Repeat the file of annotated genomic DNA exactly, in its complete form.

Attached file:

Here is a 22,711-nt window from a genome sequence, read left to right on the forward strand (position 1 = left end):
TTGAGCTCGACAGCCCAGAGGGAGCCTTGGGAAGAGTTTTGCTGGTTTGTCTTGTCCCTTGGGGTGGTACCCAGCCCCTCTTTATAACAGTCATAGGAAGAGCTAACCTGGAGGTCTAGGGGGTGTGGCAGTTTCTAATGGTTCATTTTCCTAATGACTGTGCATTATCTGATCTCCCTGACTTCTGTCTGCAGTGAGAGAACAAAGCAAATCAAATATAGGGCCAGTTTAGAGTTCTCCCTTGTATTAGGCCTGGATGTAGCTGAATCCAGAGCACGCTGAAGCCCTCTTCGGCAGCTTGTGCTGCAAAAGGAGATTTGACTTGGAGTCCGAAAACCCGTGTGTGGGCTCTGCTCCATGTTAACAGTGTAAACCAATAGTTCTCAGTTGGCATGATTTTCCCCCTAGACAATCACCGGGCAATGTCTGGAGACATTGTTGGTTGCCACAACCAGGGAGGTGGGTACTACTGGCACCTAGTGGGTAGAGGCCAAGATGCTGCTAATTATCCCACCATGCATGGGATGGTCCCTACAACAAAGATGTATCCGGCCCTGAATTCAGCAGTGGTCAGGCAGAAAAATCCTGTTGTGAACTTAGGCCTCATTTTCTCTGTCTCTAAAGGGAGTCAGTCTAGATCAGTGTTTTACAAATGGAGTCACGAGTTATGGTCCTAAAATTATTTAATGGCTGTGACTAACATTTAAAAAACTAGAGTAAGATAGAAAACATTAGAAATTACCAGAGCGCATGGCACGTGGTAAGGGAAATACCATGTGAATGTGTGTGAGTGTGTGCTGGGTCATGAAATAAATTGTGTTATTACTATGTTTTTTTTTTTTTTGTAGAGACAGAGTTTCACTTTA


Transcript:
Here is a 22,711-nt window from a genome sequence, read left to right on the forward strand (position 1 = left end):
TTGAGCTCGACAGCCCAGAGGGAGCCTTGGGAAGAGTTTTGCTGGTTTGTCTTGTCCCTTGGGGTGGTACCCAGCCCCTCTTTATAACAGTCATAGGAAGAGCTAACCTGGAGGTCTAGGGGGTGTGGCAGTTTCTAATGGTTCATTTTCCTAATGACTGTGCATTATCTGATCTCCCTGACTTCTGTCTGCAGTGAGAGAACAAAGCAAATCAAATATAGGGCCAGTTTAGAGTTCTCCCTTGTATTAGGCCTGGATGTAGCTGAATCCAGAGCACGCTGAAGCCCTCTTCGGCAGCTTGTGCTGCAAAAGGAGATTTGACTTGGAGTCCGAAAACCCGTGTGTGGGCTCTGCTCCATGTTAACAGTGTAAACCAATAGTTCTCAGTTGGCATGATTTTCCCCCTAGACAATCACCGGGCAATGTCTGGAGACATTGTTGGTTGCCACAACCAGGGAGGTGGGTACTACTGGCACCTAGTGGGTAGAGGCCAAGATGCTGCTAATTATCCCACCATGCATGGGATGGTCCCTACAACAAAGATGTATCCGGCCCTGAATTCAGCAGTGGTCAGGCAGAAAAATCCTGTTGTGAACTTAGGCCTCATTTTCTCTGTCTCTAAAGGGAGTCAGTCTAGATCAGTGTTTTACAAATGGAGTCACGAGTTATGGTCCTAAAATTATTTAATGGCTGTGACTAACATTTAAAAAACTAGAGTAAGATAGAAAACATTAGAAATTACCAGAGCGCATGGCACGTGGTAAGGGAAATACCATGTGAATGTGTGTGAGTGTGTGCTGGGTCATGAAATAAATTGTGTTATTACTATGTTTTTTTTTTTTTTGTAGAGACAGAGTTTCACTTTA